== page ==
After several months wholly focused on resolving the instructional materials issues at my son’s high school, it was time to turn our attention towards the future. We opened a Vocational Rehabilitation case for my son and met with the local university’s disability services director regarding dual enrollment. Both meetings were emotionally draining as I realized that the process of advocating for my son’s needs in the educational and career environments will always be a challenge.
Now that my 16-year-old son is fully transitioned to Braille, Nemeth, cane usage and assistive technology he understands what he needs in order to be successful. He also understands that he is the best person to quickly identify challenges and attempt to solve issues through clear communication. I’m so proud of the growth he’s experienced over the last 6 years of vision loss. I’m learning to step back and let him lead. As a mom who has fought daily for his needs over the last six years this “letting go” is very emotional. Continue reading “The Process of Letting Go”
Signs. They are everywhere. Sometimes they alert us to danger, sometimes they send us on a detour. Our sign was created specifically to create a safe space for our blind son to traverse his high school parking lot filled with student drivers.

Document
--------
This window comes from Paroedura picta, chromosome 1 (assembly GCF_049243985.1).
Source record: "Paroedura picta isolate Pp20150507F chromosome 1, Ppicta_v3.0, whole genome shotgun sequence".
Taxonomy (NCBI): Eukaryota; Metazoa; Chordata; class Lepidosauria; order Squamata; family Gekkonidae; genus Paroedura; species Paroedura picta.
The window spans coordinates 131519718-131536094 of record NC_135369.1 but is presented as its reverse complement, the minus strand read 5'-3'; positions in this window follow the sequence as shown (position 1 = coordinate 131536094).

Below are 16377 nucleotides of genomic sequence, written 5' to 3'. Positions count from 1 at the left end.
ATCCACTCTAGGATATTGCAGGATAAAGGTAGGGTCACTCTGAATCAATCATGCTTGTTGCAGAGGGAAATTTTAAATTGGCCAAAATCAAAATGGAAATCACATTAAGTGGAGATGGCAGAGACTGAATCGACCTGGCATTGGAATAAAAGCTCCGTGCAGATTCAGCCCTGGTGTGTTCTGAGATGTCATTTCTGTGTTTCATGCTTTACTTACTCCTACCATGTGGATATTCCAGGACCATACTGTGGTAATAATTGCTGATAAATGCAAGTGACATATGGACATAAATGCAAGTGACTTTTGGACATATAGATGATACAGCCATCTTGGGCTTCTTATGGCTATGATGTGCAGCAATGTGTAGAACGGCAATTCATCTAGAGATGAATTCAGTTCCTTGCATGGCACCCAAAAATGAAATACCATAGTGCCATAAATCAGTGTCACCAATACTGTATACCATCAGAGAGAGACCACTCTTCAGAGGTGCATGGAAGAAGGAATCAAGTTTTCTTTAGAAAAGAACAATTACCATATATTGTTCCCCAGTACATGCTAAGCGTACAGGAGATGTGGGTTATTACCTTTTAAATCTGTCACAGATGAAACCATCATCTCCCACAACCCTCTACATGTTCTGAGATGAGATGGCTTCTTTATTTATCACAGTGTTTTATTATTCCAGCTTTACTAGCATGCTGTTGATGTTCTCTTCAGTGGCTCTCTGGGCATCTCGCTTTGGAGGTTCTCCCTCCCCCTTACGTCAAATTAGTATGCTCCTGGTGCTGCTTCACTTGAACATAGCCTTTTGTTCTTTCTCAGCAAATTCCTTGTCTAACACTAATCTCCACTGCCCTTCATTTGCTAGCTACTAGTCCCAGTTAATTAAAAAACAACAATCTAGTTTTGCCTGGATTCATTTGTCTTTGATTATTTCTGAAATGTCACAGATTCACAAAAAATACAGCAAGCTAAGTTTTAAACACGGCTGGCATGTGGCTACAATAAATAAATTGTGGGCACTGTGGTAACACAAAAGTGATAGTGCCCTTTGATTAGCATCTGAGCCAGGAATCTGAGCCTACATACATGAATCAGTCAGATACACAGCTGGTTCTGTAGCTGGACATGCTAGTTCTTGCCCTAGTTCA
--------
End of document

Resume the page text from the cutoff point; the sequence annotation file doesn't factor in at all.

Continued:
A couple of weeks ago in a Facebook forum for parents of blind kids, a parent asked how other people handle school drop off/pick up. I read several responses and decided to post a picture of our solution: a sign. Continue reading “Be Aware: Signs Ahead.”
Hi friends, This is my final post in a 3-part series about my family’s Special Education Formal Complaint and Mediation proceeding. If you are a new visitor to this blog, I’d recommend starting with the previous posts: Special Education Mediation Experience and Formal Complaint & Mediation Processes Explained. Continue reading “Preparing for Battle: Support & Organization”
Navigating Blindness was featured on Bold Blind Beauty! The blog owner, Stephanae McCoy, is a blind woman who loves style. She is a businesswoman, blogger, and abilities crusader who breaks the myth “blind people can’t be fashionable.” I find Stephanae to be a powerhouse in the blind and visually impaired community and I’m grateful to have our story featured: Continue reading “As Featured on Bold Blind Beauty”
Last week was Kai’s 16th birthday. I remember when we first heard the words “your son is going blind” and the feelings of dread and loss that swept over me when I realized he would not be able to drive. It’s been 6 years since diagnosis, but right now we are feeling the diagnosis and loss acutely — like a fresh wound. Continue reading “Blindness and the Sixteenth Birthday”
As our son’s vision diminished our world was expanding to include Retinal Specialists, Orientation & Mobility (O&M) instructors and Teachers of the Visually Impaired (TVI).
We were totally new to this world of visual impairments and had no idea how our son would be able to continue to thrive in school. Continue reading “The First Steps”